In 2020, Plan International UK’s The State of Girl’s Rights study found that Dundee was the worst place to grow up as a girl in Scotland. This is in stark contrast to the Dundee which had a reputation for strong women and girls who were a key part of the industrial workforce for two centuries. Known in the early 20th century as ‘She Town’, women often led the culture and politics of the time.
The city held a pivotal role in the Suffragette movement in Scotland, and women formed the majority of the workforce in Timex and as activists in the 1993 industrial strikes. Dundee also broke traditional stereotypes by giving the world leading female characters: Minnie the Minx, Beryl the Peril, Ivy the Terrible and Jackie Magazine.
However, the scars of the city’s de-industrialisation continue to leave their marks now. Women and girls continue to face worse outcomes in Dundee – this drives a determination to be a fair city by many local organisations, including The Fairness Commission. Their report, A Fair Way To Go, acknowledged that poverty has a greater impact on women: “because of the high cost and limited availability of child care, part time working and low incomes, poverty is having a bigger impact on women, especially single parents. Our responses must take account of this and redress the balance.”
Taking Space is a project led by hidden route theatre company, theatre maker Hayley Blakeman, and young women and girls from across the city, devised in response to Plan International UK’s 2020 study and the difficulties of growing up as a girl in Dundee. Taking Space explores why this might be and dreams that, one day, Dundee is the best place in Scotland to grow up as a girl.
hidden route has had many conversations with young women from across Dundee to explore the challenges of moving through the city as a young woman today, as well as asking what needs to change so that, one day, young women can feel safer in their city. They created an audio verbatim play in collaboration with the young woman, which you can listen to online.
Earlier this year, Creative Dundee commissioned hidden route to conduct a small piece of research that explored barriers for girls considering a career in the creative industries.
As hidden route say in their report, “During the workshops we met some incredible, talented young women that inspired us with their stories and aspirations. Many of their experiences also left us feeling angry and challenged us further about the work that needs to be done.”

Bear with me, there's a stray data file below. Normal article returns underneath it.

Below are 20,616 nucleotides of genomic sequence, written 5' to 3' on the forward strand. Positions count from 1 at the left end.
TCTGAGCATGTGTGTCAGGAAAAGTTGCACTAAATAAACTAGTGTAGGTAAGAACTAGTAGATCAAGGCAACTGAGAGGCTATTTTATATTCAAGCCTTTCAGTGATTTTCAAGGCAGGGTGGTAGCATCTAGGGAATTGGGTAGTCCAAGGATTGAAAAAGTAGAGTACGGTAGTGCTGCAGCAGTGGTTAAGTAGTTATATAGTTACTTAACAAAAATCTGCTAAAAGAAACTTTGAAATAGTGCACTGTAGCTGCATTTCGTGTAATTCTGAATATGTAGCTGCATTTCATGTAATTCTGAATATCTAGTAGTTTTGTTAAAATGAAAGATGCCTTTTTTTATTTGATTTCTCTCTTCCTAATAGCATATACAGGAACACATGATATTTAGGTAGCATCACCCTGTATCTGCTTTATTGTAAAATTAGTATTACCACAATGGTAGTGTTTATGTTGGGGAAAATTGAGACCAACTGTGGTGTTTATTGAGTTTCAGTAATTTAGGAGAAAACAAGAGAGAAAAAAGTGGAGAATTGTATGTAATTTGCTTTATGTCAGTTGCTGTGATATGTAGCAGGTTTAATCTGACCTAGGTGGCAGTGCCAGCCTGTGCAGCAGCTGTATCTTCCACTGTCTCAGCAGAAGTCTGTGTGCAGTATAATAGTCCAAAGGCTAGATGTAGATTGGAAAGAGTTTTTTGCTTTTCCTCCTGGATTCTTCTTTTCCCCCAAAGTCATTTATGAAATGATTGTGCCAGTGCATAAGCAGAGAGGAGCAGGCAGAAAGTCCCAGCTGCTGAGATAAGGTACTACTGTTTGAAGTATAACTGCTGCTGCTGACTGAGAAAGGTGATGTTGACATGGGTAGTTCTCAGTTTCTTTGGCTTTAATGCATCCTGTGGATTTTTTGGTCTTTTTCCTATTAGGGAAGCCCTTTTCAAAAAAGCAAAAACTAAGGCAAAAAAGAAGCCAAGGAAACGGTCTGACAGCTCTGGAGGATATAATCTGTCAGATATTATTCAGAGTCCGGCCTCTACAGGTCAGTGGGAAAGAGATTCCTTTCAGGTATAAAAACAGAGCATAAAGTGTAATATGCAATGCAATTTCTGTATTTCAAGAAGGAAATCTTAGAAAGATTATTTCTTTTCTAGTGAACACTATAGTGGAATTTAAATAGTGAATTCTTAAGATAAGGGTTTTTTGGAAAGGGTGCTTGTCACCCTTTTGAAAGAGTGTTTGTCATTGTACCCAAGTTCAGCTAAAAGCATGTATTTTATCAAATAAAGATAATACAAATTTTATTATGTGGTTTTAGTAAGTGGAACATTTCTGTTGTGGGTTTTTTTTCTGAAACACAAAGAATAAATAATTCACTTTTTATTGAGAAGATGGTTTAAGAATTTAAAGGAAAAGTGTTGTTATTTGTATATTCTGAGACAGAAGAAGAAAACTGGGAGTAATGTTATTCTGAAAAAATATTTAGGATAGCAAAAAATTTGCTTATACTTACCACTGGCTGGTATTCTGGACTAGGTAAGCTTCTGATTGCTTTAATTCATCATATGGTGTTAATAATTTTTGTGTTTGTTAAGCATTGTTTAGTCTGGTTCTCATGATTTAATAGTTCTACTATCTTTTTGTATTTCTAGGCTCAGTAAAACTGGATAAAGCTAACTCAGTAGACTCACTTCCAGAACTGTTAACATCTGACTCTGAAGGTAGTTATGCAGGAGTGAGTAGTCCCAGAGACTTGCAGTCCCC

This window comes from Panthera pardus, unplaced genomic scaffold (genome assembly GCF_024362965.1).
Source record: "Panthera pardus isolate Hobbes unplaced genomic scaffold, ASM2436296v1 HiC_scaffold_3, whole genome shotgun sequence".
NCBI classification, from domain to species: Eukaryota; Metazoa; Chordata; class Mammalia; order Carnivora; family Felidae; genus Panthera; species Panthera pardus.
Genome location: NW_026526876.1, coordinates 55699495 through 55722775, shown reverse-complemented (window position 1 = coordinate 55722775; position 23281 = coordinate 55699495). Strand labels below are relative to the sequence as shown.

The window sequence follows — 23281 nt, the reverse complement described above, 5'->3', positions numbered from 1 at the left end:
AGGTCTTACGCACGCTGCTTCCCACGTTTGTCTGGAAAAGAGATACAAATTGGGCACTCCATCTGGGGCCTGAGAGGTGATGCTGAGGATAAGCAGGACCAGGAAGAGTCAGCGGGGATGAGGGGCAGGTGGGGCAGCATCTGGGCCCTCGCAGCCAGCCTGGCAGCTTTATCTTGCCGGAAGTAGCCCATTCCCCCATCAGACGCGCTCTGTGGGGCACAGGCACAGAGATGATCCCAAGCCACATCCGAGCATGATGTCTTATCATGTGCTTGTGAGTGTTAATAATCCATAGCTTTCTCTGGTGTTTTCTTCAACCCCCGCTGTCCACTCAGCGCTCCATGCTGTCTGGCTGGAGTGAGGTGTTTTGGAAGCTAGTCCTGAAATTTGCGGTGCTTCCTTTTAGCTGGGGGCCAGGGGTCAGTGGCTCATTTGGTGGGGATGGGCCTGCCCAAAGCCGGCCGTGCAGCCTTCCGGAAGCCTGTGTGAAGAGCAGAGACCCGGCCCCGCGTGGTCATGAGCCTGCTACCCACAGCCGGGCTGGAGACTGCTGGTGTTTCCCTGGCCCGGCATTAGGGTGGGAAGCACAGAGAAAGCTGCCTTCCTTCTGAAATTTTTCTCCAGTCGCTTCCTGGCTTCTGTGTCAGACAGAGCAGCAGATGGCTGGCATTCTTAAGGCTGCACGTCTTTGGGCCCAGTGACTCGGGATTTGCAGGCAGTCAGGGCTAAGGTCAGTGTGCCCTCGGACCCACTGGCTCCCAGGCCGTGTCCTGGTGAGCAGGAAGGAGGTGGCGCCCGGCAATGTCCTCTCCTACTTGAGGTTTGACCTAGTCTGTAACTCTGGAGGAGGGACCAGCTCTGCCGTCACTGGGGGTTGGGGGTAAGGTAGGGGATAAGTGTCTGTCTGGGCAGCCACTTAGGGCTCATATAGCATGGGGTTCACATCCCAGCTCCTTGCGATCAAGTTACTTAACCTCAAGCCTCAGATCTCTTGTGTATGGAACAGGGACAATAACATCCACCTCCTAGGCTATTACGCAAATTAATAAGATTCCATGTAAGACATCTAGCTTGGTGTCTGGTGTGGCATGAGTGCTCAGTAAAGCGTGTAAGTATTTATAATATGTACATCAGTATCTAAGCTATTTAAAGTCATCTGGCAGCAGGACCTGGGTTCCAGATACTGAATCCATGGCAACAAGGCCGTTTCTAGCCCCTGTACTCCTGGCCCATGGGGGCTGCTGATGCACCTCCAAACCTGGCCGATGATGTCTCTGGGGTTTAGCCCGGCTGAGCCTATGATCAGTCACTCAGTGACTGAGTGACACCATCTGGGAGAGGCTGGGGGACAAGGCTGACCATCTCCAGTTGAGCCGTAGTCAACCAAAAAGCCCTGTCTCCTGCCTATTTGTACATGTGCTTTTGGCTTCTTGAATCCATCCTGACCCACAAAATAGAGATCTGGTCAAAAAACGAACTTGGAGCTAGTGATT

As this is a city-wide issue for us all to address, we’re making this report fully open and accessible to read online.
Themes within the report include: School, Location, Finance, Lack of Support, Information and Role Models. Key feedback and findings include:
School: there was a recognition that teachers who understood the creative industries were supportive, however a significant insight which emerged was that the school would only encourage a ‘creative career’ if it was graphic or tech design – and for many young women, it was felt these were subjects still often pushed onto boys.
Interestingly, the question that was repeatedly asked of those wanting to pursue a career in the creative industries, outside of graphic design, seemed to be: “WHAT’S YOUR BACKUP PLAN?”.
“You’re almost seen as a disappointment if you want to go into a creative industry ‘oh, but you’re so smart, why would you want to be an artist?’”
Location: young women struggled to see themselves working and living here as they felt that their dreams were not achievable in Dundee. Options are believed to be limited, but they didn’t want to leave the city as this is where their family and friends are.
“I don’t think I could do that in Dundee.”
Finance: essential life skills such as taxes, budgeting and money management were identified as something they had never been taught at school but wished they had. There was a distinct desire to access this information but many of the women did not know how.
“You can only do that if you have rich parents.”
Lack of support, information and role models: information on creative opportunities is difficult to locate unless you have the initiative, confidence, resources or incentive to seek this out yourself. Creative opportunities are very much dependent on personal social networks as opposed to the information being accessible through one central point/organisation, or being disseminated and shared consistently via school.
“The only thing you’ll be taking pictures of is cereal boxes.”
Next steps identified included: hidden route shared some recommendations for future work around the development of a city-wide programme of signposting, and information sharing; creation of careers ambassadors and networks; further research and more early-career opportunities across the city.
We invite you to read the report in full; we hope it’s of interest to others who work with young women. As part of our commitment to Dundee’s Creative Industries Strategy, we continue to work in partnership with others who are committed to improving outcomes for people locally.
Look out for Taking Space in Dundee City Square, 22-24 October – there will be activities and conversations around girls in public space, the opportunity to dream up and design your own ideal public space, or you can chill out, play and relax in the garden.
hidden route will also be presenting Taking Space Digital at NEoN Digital Arts Festival this November, which will see public artworks shared across the city exploring women’s safety in digital spaces. This project is again created with young women from across Dundee’s communities.
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